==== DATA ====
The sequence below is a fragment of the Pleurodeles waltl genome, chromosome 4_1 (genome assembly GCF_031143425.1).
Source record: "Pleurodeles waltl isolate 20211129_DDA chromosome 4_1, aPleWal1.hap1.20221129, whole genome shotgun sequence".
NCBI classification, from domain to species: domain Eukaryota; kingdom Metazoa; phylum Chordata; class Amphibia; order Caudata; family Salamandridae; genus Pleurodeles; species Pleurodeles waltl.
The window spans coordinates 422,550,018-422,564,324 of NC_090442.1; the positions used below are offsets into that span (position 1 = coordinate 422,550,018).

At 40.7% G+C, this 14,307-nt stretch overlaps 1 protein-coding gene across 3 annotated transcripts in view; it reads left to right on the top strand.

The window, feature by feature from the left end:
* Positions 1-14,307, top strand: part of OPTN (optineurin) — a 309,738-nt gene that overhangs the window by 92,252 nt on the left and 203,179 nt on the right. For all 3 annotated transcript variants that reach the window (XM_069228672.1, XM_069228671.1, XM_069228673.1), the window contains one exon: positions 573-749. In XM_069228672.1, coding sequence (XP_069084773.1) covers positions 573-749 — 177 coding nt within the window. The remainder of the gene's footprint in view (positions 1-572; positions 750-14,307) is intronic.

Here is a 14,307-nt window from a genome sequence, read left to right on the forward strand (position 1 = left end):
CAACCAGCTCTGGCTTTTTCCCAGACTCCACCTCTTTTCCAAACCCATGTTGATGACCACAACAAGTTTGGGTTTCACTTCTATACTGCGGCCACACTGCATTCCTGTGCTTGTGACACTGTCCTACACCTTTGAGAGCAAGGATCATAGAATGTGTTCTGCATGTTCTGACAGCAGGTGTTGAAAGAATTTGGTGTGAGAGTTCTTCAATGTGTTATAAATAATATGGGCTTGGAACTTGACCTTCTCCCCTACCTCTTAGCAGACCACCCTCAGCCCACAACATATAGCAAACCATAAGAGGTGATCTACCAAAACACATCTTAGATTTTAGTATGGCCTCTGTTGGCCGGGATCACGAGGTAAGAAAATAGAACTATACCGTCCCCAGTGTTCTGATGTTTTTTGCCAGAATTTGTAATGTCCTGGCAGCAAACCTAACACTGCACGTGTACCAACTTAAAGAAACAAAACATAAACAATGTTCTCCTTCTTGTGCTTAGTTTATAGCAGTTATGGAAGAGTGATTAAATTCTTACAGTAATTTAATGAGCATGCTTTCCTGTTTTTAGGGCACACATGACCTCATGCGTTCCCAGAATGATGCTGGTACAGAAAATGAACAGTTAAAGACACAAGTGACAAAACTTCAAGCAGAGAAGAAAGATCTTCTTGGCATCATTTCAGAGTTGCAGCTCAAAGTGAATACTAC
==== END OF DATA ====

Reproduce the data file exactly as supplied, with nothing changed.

The sequence below is a fragment of the Pleurodeles waltl genome, chromosome 4_1 (genome assembly GCF_031143425.1).
Source record: "Pleurodeles waltl isolate 20211129_DDA chromosome 4_1, aPleWal1.hap1.20221129, whole genome shotgun sequence".
NCBI classification, from domain to species: domain Eukaryota; kingdom Metazoa; phylum Chordata; class Amphibia; order Caudata; family Salamandridae; genus Pleurodeles; species Pleurodeles waltl.
The window spans coordinates 422,550,018-422,564,324 of NC_090442.1; the positions used below are offsets into that span (position 1 = coordinate 422,550,018).

At 40.7% G+C, this 14,307-nt stretch overlaps 1 protein-coding gene across 3 annotated transcripts in view; it reads left to right on the top strand.

The window, feature by feature from the left end:
* Positions 1-14,307, top strand: part of OPTN (optineurin) — a 309,738-nt gene that overhangs the window by 92,252 nt on the left and 203,179 nt on the right. For all 3 annotated transcript variants that reach the window (XM_069228672.1, XM_069228671.1, XM_069228673.1), the window contains one exon: positions 573-749. In XM_069228672.1, coding sequence (XP_069084773.1) covers positions 573-749 — 177 coding nt within the window. The remainder of the gene's footprint in view (positions 1-572; positions 750-14,307) is intronic.

Here is a 14,307-nt window from a genome sequence, read left to right on the forward strand (position 1 = left end):
CAACCAGCTCTGGCTTTTTCCCAGACTCCACCTCTTTTCCAAACCCATGTTGATGACCACAACAAGTTTGGGTTTCACTTCTATACTGCGGCCACACTGCATTCCTGTGCTTGTGACACTGTCCTACACCTTTGAGAGCAAGGATCATAGAATGTGTTCTGCATGTTCTGACAGCAGGTGTTGAAAGAATTTGGTGTGAGAGTTCTTCAATGTGTTATAAATAATATGGGCTTGGAACTTGACCTTCTCCCCTACCTCTTAGCAGACCACCCTCAGCCCACAACATATAGCAAACCATAAGAGGTGATCTACCAAAACACATCTTAGATTTTAGTATGGCCTCTGTTGGCCGGGATCACGAGGTAAGAAAATAGAACTATACCGTCCCCAGTGTTCTGATGTTTTTTGCCAGAATTTGTAATGTCCTGGCAGCAAACCTAACACTGCACGTGTACCAACTTAAAGAAACAAAACATAAACAATGTTCTCCTTCTTGTGCTTAGTTTATAGCAGTTATGGAAGAGTGATTAAATTCTTACAGTAATTTAATGAGCATGCTTTCCTGTTTTTAGGGCACACATGACCTCATGCGTTCCCAGAATGATGCTGGTACAGAAAATGAACAGTTAAAGACACAAGTGACAAAACTTCAAGCAGAGAAGAAAGATCTTCTTGGCATCATTTCAGAGTTGCAGCTCAAAGTGAATACTAC